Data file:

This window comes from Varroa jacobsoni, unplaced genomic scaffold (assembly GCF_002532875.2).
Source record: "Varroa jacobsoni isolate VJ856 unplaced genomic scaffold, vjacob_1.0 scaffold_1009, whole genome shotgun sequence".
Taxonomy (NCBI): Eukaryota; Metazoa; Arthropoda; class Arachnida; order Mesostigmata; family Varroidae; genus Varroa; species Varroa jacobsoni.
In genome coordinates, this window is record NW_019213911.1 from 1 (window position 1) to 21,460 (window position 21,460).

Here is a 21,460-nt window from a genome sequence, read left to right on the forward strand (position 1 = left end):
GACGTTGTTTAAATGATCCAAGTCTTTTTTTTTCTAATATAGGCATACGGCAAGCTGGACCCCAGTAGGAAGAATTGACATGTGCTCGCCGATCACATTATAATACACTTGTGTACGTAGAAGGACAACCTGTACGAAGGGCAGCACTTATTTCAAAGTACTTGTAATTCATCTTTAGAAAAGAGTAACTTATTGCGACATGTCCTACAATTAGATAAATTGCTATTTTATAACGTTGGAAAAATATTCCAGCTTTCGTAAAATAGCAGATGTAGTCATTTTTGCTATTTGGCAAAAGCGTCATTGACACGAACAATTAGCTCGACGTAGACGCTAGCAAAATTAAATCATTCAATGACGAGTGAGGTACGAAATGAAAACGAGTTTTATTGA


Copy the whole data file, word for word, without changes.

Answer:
This window comes from Varroa jacobsoni, unplaced genomic scaffold (assembly GCF_002532875.2).
Source record: "Varroa jacobsoni isolate VJ856 unplaced genomic scaffold, vjacob_1.0 scaffold_1009, whole genome shotgun sequence".
Taxonomy (NCBI): Eukaryota; Metazoa; Arthropoda; class Arachnida; order Mesostigmata; family Varroidae; genus Varroa; species Varroa jacobsoni.
In genome coordinates, this window is record NW_019213911.1 from 1 (window position 1) to 21,460 (window position 21,460).

Here is a 21,460-nt window from a genome sequence, read left to right on the forward strand (position 1 = left end):
GACGTTGTTTAAATGATCCAAGTCTTTTTTTTTCTAATATAGGCATACGGCAAGCTGGACCCCAGTAGGAAGAATTGACATGTGCTCGCCGATCACATTATAATACACTTGTGTACGTAGAAGGACAACCTGTACGAAGGGCAGCACTTATTTCAAAGTACTTGTAATTCATCTTTAGAAAAGAGTAACTTATTGCGACATGTCCTACAATTAGATAAATTGCTATTTTATAACGTTGGAAAAATATTCCAGCTTTCGTAAAATAGCAGATGTAGTCATTTTTGCTATTTGGCAAAAGCGTCATTGACACGAACAATTAGCTCGACGTAGACGCTAGCAAAATTAAATCATTCAATGACGAGTGAGGTACGAAATGAAAACGAGTTTTATTGA